PLEXUS Market Comments
Market Comments – January 07, 2021
NY futures extended their rally this week, with March gaining another 164 points to close at 79.76 cents.
The market started the new year the same way it ended 2020, by trading from one contract high to another. Over the last ten sessions the March contract has gained about 500 points on a closing basis, and there is still no end in sight to this rally, as all the bullish drivers remain in place.
Strong Chinese prices continue to play an important role in the NY futures rally, as the most active month in Zhengzhou, the May contract, advanced another 3.5% this week. May closed today at 15,485 yuan/ton, which equates to around 108.50 cents/lb. In other words, despite the recent rally in international prices, there still remains a considerable price gap to Chinese prices, which continues to attract cotton and yarn imports.
US exports were a bit slower last week, but the 159,300 running bales of Upland and Pima cotton were still ahead of the pace needed to make the current USDA export estimate of 15.0 million bales. Participation was active with 16 markets buying, while shipments of 282,400 RB went to 23 destinations.
For the current season we now have commitments of 12.4 million statistical bales, of which 6.0 million bales have so far been exported. These numbers compare to 12.3 million bales in commitments and 4.4 million bales shipped a year ago. According to EWR data there are currently over 2.23 million RB under shipping order, which should translate into strong shipment numbers over the coming weeks.
Outside markets have remained supportive as well, as soybeans and corn futures continued to advance to new 6-year highs. March soybeans closed today at 13.57 dollars/bushel, while March corn settled at 4.94 dollars/bushel. Cotton has its work cut out to defend its acreage against these strong competitors.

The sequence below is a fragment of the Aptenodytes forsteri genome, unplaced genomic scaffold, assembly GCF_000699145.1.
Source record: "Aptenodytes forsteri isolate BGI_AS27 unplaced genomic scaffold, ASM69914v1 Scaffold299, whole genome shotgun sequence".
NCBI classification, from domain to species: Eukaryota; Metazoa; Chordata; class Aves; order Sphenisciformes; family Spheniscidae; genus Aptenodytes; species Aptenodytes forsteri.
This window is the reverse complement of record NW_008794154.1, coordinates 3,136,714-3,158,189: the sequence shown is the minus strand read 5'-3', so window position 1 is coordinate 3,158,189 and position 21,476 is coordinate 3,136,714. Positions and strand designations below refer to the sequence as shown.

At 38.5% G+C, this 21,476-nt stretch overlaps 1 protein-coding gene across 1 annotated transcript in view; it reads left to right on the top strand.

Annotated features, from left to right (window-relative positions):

Although it is still a bit early, some analysts believe that planted cotton acreage could be down 6-8% from last season, which has lifted the December contract to 76.35 cents this week. That compares to 71.57 cents a year ago and 74.09 cents two years ago.
The most bullish factor in our opinion is still the large trade net short position, combined with a lack of sell-side liquidity, which keeps feeding the uptrend. The latest CFTC report as of December 29 showed the trade at 14.68 million bales net short, while speculators were 7.18 million bales net long and index funds owned a 7.51 million bale net long position.
Since that report we have seen a 1.6 million bale increase in futures open interest, which suggests that new spec and index fund longs were established, while the trade probably expanded its net short position to over 15 million bales. Members of the trade still don’t seem to understand the danger they are in and would be well-advised to revisit the playbook of early 2008 and the 2010/11-season.
Some speculators apparently understand the current setup and are positioning themselves for a potential market melt up. Yesterday someone bought 1000 call options in the July 105 strike price, paying 83 points or around 415k dollars for the lot. This is a warning sign that sharks are circling in the waters!
Financial markets continue to divorce themselves from reality, which became clear when the US stock market rallied in the face of the events in Washington on Wednesday and Democrats gaining control of the Senate on Tuesday. Political upheaval and the threat of tax increases are apparently no longer a match for the wave of money that is chasing stocks, commodities and real estate.
So where do we go from here?
Short sellers are becoming an endangered species in the financial markets, as they are afraid of getting steamrolled by the trillions of dollars that central bankers have created out of thin air and all the liquidity that is coming out of bonds, where $18 trillion are trading at a negative yield. This is allowing the financial mania to power ahead without much opposition.
Bitcoin closed at just under 40k dollars today and Tesla reached a market cap of $787 billion this afternoon, up over $100 billion in the last four sessions alone, as shorts are being squeezed. With speculative money now chasing commodities as well, short sellers are skating on very thin ice these days.
Trade shorts no longer have control over their fate in New York and depend on speculators to sell them the contracts they need to buy back over the coming months. However, with speculators more likely to add longs than get out of positions, a short squeeze becomes more and more likely, unless we get some kind of a ‘risk off’ event.
We would therefore advise shorts to cover and to safeguard against a potential selloff via put options only!